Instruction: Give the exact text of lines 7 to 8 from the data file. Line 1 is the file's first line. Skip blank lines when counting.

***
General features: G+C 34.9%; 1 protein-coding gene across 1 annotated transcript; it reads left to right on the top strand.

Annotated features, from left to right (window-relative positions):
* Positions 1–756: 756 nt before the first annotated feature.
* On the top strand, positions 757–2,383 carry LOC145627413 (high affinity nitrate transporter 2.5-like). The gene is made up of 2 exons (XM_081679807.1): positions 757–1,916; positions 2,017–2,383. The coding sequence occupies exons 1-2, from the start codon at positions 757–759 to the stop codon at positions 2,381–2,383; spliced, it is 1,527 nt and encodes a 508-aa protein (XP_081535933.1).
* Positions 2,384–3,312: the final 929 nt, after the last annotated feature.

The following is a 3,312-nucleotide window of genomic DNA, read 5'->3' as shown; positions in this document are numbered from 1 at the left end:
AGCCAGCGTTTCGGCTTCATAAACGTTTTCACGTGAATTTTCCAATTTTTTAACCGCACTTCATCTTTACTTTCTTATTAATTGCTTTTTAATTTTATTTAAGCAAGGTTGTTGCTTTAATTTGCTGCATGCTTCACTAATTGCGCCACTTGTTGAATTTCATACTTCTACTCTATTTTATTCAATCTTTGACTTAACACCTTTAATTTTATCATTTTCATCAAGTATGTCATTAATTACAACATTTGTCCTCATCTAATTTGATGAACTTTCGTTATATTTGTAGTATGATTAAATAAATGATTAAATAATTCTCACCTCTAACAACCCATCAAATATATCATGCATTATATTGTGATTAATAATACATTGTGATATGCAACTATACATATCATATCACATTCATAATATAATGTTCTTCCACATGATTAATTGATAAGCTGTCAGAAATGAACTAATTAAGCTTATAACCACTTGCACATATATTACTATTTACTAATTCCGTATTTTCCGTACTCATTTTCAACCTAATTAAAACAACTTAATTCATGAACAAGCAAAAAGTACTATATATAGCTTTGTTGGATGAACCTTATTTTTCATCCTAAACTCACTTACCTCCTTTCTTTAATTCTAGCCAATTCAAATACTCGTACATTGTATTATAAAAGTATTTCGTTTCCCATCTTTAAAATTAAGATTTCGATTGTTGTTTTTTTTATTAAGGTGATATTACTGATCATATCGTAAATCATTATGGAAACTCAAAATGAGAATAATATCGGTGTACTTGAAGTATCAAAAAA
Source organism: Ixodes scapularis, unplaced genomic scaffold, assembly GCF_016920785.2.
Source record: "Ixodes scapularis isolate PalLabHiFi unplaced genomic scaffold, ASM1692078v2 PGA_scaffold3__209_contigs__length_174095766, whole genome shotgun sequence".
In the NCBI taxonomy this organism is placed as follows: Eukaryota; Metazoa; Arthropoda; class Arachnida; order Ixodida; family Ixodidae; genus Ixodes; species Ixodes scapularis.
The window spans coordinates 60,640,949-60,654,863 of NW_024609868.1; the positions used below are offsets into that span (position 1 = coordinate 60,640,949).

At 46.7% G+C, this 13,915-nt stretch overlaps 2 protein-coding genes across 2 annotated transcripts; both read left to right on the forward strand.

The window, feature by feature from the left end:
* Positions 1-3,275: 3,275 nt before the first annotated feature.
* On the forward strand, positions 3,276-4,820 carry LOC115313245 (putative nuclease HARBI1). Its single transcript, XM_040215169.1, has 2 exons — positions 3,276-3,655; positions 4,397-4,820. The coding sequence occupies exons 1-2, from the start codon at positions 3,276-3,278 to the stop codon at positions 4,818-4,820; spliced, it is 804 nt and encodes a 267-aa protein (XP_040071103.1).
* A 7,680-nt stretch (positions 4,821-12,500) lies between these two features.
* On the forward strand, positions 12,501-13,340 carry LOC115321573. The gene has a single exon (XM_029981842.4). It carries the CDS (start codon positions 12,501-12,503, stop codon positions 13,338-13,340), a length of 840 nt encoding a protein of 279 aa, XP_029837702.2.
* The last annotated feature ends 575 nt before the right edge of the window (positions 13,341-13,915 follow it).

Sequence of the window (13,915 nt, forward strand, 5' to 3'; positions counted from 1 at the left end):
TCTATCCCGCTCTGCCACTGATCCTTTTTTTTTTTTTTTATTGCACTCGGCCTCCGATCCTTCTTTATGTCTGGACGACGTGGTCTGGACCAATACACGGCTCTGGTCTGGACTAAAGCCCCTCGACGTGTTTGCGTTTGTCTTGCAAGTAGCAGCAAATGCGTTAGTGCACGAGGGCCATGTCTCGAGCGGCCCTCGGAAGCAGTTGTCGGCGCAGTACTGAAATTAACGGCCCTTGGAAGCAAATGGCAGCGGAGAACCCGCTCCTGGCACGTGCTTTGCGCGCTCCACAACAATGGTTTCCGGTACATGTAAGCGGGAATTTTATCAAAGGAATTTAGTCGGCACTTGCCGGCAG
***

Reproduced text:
AGCCAGCGTTTCGGCTTCATAAACGTTTTCACGTGAATTTTCCAATTTTTTAACCGCACTTCATCTTTACTTTCTTATTAATTGCTTTTTAATTTTATTTAAGCAAGGTTGTTGCTTTAATTTGCTGCATGCTTCACTAATTGCGCCACTTGTTGAATTTCATACTTCTACTCTATTTTATTCAATCTTTGACTTAACACCTTTAATTTTATCATTTTCATCAAGTATGTCATTAATTACAACATTTGTCCTCATCTAATTTGATGAACTTTCGTTATATTTGTAGTATGATTAAATAAATGATTAAATAATTCTCACCTCTAACAACCCATCAAATATATCATGCATTATATTGTGATTAATAATACATTGTGATATGCAACTATACATATCATATCACATTCATAATATAATGTTCTTCCACATGATTAATTGATAAGCTGTCAGAAATGAACTAATTAAGCTTATAACCACTTGCACATATATTACTATTTACTAATTCCGTATTTTCCGTACTCATTTTCAACCTAATTAAAACAACTTAATTCATGAACAAGCAAAAAGTACTATATATAGCTTTGTTGGATGAACCTTATTTTTCATCCTAAACTCACTTACCTCCTTTCTTTAATTCTAGCCAATTCAAATACTCGTACATTGTATTATAAAAGTATTTCGTTTCCCATCTTTAAAATTAAGATTTCGATTGTTGTTTTTTTTATTAAGGTGATATTACTGATCATATCGTAAATCATTATGGAAACTCAAAATGAGAATAATATCGGTGTACTTGAAGTATCAAAAAA
Source organism: Ixodes scapularis, unplaced genomic scaffold, assembly GCF_016920785.2.